Welcome to Comic Book Legends Revealed! This is the seven hundred and fifty-fifth installment where we examine comic book legends and whether they are true or false.
Click here for Part 1 of this installment.
Scott Lobdell initially planned on his New 52 Teen Titans series to carry on from the previous volume.
In 2011, J.T. Krul's run on Teen Titans came to a close with Teen Titans #100...
Then DC launched their "New 52," where they restarted all of their titles with #1s.
Teen Titans was one of the books relaunched, with Scott Lobdell writing the series with Brett Booth on pencils...
The New 52 was a confusing mixture of continuity, with some titles, like Green Lantern and Batman, seemingly continuing storylines from before the reboot while other titles, like Superman, were fresh rebooted characters.
As it turned out, Teen Titans was one of the books that was completely rebooted, as Kid Flash made his debut in the first page of the story...
Tim Drake, Red Robin, also seems to not know any of these heroes...
However, when Scott Lobdell sat down to initially write the new series, that was not the case at all.
He explained it to my pal, Albert Ching, at Newsarama back in 2011...
I have to say I don’t really see things as being that dramatically different as much as I am seeing things being dramatically the same.
Tim Drake is still Red Robin, Cassie Sandsmark is still Wonder Girl, and everyone is still pretty much exactly who they are, just with a little custom fitting.
My first draft of Teen Titans read as if it were Teen Titans #101 — maybe a brief few months after [J.T. Krul]’s run which was ending with issue 100. People were very excited and supportive of it, but soon it was decided I didn’t go far enough: they wanted this book to feel like an issue one, not a continuation of a series cancelled by low sales. They wanted readers who were picking up Teen Titans #1 to feel like they were picking up the first issue of a new series… and so that is what Brett and I delivered.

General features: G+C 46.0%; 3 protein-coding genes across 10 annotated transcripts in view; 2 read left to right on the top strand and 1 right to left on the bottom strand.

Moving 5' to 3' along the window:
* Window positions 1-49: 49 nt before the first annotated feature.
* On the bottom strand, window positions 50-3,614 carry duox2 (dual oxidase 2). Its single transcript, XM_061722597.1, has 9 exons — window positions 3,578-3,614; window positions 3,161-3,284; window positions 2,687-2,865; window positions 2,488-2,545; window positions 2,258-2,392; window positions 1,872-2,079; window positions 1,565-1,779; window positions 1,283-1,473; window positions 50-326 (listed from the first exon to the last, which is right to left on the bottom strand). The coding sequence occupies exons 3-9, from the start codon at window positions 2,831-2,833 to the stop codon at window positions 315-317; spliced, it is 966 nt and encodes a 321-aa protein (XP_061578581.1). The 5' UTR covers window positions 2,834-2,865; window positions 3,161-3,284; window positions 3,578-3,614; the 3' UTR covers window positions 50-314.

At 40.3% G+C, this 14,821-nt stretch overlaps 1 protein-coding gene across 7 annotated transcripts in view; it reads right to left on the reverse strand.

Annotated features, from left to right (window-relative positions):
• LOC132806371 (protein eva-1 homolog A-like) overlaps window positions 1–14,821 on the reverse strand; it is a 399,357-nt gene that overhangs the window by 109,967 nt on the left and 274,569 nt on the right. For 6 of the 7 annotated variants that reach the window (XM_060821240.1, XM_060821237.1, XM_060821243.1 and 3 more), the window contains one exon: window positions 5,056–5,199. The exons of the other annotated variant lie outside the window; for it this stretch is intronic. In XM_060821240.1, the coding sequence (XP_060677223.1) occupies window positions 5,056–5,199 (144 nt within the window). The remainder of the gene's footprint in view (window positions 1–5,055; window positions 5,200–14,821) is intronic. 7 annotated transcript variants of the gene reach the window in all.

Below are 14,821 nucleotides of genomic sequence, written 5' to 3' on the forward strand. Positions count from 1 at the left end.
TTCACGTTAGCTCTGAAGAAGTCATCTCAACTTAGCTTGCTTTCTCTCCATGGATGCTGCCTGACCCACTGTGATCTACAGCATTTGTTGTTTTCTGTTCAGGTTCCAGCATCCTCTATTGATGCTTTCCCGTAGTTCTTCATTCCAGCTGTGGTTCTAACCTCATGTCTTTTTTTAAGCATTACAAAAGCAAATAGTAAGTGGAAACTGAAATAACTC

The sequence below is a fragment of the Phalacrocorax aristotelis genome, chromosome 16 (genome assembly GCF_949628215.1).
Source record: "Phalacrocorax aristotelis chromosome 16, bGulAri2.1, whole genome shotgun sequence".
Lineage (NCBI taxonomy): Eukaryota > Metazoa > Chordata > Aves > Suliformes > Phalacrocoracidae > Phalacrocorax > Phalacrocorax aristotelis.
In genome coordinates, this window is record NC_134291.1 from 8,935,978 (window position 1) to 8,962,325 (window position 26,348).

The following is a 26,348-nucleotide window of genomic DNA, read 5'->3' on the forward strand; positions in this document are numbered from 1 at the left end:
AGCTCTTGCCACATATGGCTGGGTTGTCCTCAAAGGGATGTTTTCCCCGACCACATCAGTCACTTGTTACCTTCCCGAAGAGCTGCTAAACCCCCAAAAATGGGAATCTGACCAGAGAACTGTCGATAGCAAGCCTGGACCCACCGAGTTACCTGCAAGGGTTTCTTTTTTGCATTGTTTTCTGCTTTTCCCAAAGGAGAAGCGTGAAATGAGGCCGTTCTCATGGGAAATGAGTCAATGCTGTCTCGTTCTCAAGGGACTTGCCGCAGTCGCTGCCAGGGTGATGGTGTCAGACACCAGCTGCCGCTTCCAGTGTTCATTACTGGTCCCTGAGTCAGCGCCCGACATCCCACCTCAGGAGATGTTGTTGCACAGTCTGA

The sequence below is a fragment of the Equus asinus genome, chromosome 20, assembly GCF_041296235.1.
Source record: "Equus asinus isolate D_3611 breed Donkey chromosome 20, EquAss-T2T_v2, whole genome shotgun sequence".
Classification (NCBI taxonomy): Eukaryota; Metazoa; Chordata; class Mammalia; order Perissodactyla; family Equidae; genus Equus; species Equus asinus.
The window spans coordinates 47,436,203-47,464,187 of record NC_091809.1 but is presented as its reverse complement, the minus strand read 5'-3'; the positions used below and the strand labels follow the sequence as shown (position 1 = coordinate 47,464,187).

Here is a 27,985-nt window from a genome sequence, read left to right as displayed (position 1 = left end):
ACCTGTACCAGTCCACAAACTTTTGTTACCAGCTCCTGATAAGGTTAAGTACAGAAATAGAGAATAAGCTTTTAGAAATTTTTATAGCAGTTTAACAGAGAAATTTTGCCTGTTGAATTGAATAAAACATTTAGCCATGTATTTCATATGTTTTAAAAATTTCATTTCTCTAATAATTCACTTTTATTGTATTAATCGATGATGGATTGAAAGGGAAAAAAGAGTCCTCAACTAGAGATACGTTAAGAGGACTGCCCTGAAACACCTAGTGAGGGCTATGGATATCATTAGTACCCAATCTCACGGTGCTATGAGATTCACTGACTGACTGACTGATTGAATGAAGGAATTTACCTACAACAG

Having said that, when the idea of Teen Titans was first created it was a book about sidekicks hanging out together. But we’ve come a long way from sidekicks – which was reflected first in Marv’s run where they are all their own super heroes, and later in Geoff’s run, where Teen Titans became about the newer generation of heroes being shown the ropes by the most recent generation.
Because that had all been done before (and done so extremely well by those guys) I didn’t feel like it was in anyone’s interest in going back and retelling those stories. I wanted to look at the idea of the Teen Titans if they were being formed right here and now. What would bring them together, and why would they stay together?
Again, Marv and George and later Geoff and Mike have given us some of the best comic stories of the past 30 years. Nothing I’m doing will change how great those stories were and will be now and forever.
It's funny, because Lobdell did some fan questions stuff leading up to the series and he was all about "everything is still in continuity" until, well, it turned out it was not. It was clearly a bit of a last minute switch thing that Lobdell just had to make do with in the comic.
Thanks to Albert and Scott for the information!
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